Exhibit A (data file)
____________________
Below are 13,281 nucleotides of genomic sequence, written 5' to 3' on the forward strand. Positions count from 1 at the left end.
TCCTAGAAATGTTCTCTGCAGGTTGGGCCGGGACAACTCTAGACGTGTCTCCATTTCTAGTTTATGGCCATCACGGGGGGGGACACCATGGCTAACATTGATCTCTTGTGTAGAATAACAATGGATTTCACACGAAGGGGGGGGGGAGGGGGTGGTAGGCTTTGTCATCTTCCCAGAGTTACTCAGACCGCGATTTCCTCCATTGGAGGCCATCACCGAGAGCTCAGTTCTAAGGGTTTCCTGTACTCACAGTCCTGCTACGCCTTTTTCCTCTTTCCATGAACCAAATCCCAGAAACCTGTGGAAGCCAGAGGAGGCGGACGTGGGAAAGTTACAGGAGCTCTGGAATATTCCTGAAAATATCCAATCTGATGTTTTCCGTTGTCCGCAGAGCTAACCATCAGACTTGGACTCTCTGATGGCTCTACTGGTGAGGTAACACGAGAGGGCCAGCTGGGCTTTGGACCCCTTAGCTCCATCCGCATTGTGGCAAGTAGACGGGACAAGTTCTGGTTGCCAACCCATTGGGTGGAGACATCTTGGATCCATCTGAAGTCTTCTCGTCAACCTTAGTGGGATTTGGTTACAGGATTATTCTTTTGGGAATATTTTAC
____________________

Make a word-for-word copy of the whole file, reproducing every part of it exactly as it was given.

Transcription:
Below are 13,281 nucleotides of genomic sequence, written 5' to 3' on the forward strand. Positions count from 1 at the left end.
TCCTAGAAATGTTCTCTGCAGGTTGGGCCGGGACAACTCTAGACGTGTCTCCATTTCTAGTTTATGGCCATCACGGGGGGGGACACCATGGCTAACATTGATCTCTTGTGTAGAATAACAATGGATTTCACACGAAGGGGGGGGGGAGGGGGTGGTAGGCTTTGTCATCTTCCCAGAGTTACTCAGACCGCGATTTCCTCCATTGGAGGCCATCACCGAGAGCTCAGTTCTAAGGGTTTCCTGTACTCACAGTCCTGCTACGCCTTTTTCCTCTTTCCATGAACCAAATCCCAGAAACCTGTGGAAGCCAGAGGAGGCGGACGTGGGAAAGTTACAGGAGCTCTGGAATATTCCTGAAAATATCCAATCTGATGTTTTCCGTTGTCCGCAGAGCTAACCATCAGACTTGGACTCTCTGATGGCTCTACTGGTGAGGTAACACGAGAGGGCCAGCTGGGCTTTGGACCCCTTAGCTCCATCCGCATTGTGGCAAGTAGACGGGACAAGTTCTGGTTGCCAACCCATTGGGTGGAGACATCTTGGATCCATCTGAAGTCTTCTCGTCAACCTTAGTGGGATTTGGTTACAGGATTATTCTTTTGGGAATATTTTAC